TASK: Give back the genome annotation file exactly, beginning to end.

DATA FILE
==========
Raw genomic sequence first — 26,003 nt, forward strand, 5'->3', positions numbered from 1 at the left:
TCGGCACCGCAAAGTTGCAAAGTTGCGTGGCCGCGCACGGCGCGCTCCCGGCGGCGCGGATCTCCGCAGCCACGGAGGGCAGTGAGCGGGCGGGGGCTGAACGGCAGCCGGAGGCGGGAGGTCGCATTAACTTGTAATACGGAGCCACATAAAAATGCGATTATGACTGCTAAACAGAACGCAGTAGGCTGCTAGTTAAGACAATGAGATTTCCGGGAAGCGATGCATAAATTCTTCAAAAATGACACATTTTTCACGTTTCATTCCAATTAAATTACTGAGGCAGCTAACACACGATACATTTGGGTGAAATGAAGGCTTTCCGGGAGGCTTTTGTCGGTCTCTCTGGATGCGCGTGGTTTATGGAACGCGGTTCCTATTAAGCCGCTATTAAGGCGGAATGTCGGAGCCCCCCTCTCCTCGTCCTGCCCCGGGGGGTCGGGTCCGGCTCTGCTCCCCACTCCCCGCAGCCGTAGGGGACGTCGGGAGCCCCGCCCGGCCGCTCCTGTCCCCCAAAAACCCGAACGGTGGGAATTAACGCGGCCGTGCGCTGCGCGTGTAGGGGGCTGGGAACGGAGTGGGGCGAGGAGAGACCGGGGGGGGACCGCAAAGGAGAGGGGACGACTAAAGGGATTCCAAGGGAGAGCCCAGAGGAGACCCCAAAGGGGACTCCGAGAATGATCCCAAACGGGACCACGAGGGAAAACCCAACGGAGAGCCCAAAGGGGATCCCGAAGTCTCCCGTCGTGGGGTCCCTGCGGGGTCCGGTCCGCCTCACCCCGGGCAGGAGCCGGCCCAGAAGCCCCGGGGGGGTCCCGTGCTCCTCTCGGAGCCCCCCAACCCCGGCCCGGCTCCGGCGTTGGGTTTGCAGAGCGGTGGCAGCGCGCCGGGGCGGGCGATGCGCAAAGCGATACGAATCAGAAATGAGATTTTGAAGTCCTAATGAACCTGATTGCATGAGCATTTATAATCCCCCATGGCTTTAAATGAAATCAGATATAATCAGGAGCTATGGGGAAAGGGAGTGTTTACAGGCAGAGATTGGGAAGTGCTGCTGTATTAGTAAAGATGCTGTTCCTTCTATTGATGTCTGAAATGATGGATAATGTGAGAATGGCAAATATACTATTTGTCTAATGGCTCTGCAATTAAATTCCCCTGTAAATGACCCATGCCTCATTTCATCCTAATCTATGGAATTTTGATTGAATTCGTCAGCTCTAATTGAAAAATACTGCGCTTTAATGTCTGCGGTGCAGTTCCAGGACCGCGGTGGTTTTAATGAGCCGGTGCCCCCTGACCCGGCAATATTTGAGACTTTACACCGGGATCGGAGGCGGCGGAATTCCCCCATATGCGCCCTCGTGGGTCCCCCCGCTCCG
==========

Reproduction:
Raw genomic sequence first — 26,003 nt, forward strand, 5'->3', positions numbered from 1 at the left:
TCGGCACCGCAAAGTTGCAAAGTTGCGTGGCCGCGCACGGCGCGCTCCCGGCGGCGCGGATCTCCGCAGCCACGGAGGGCAGTGAGCGGGCGGGGGCTGAACGGCAGCCGGAGGCGGGAGGTCGCATTAACTTGTAATACGGAGCCACATAAAAATGCGATTATGACTGCTAAACAGAACGCAGTAGGCTGCTAGTTAAGACAATGAGATTTCCGGGAAGCGATGCATAAATTCTTCAAAAATGACACATTTTTCACGTTTCATTCCAATTAAATTACTGAGGCAGCTAACACACGATACATTTGGGTGAAATGAAGGCTTTCCGGGAGGCTTTTGTCGGTCTCTCTGGATGCGCGTGGTTTATGGAACGCGGTTCCTATTAAGCCGCTATTAAGGCGGAATGTCGGAGCCCCCCTCTCCTCGTCCTGCCCCGGGGGGTCGGGTCCGGCTCTGCTCCCCACTCCCCGCAGCCGTAGGGGACGTCGGGAGCCCCGCCCGGCCGCTCCTGTCCCCCAAAAACCCGAACGGTGGGAATTAACGCGGCCGTGCGCTGCGCGTGTAGGGGGCTGGGAACGGAGTGGGGCGAGGAGAGACCGGGGGGGGACCGCAAAGGAGAGGGGACGACTAAAGGGATTCCAAGGGAGAGCCCAGAGGAGACCCCAAAGGGGACTCCGAGAATGATCCCAAACGGGACCACGAGGGAAAACCCAACGGAGAGCCCAAAGGGGATCCCGAAGTCTCCCGTCGTGGGGTCCCTGCGGGGTCCGGTCCGCCTCACCCCGGGCAGGAGCCGGCCCAGAAGCCCCGGGGGGGTCCCGTGCTCCTCTCGGAGCCCCCCAACCCCGGCCCGGCTCCGGCGTTGGGTTTGCAGAGCGGTGGCAGCGCGCCGGGGCGGGCGATGCGCAAAGCGATACGAATCAGAAATGAGATTTTGAAGTCCTAATGAACCTGATTGCATGAGCATTTATAATCCCCCATGGCTTTAAATGAAATCAGATATAATCAGGAGCTATGGGGAAAGGGAGTGTTTACAGGCAGAGATTGGGAAGTGCTGCTGTATTAGTAAAGATGCTGTTCCTTCTATTGATGTCTGAAATGATGGATAATGTGAGAATGGCAAATATACTATTTGTCTAATGGCTCTGCAATTAAATTCCCCTGTAAATGACCCATGCCTCATTTCATCCTAATCTATGGAATTTTGATTGAATTCGTCAGCTCTAATTGAAAAATACTGCGCTTTAATGTCTGCGGTGCAGTTCCAGGACCGCGGTGGTTTTAATGAGCCGGTGCCCCCTGACCCGGCAATATTTGAGACTTTACACCGGGATCGGAGGCGGCGGAATTCCCCCATATGCGCCCTCGTGGGTCCCCCCGCTCCG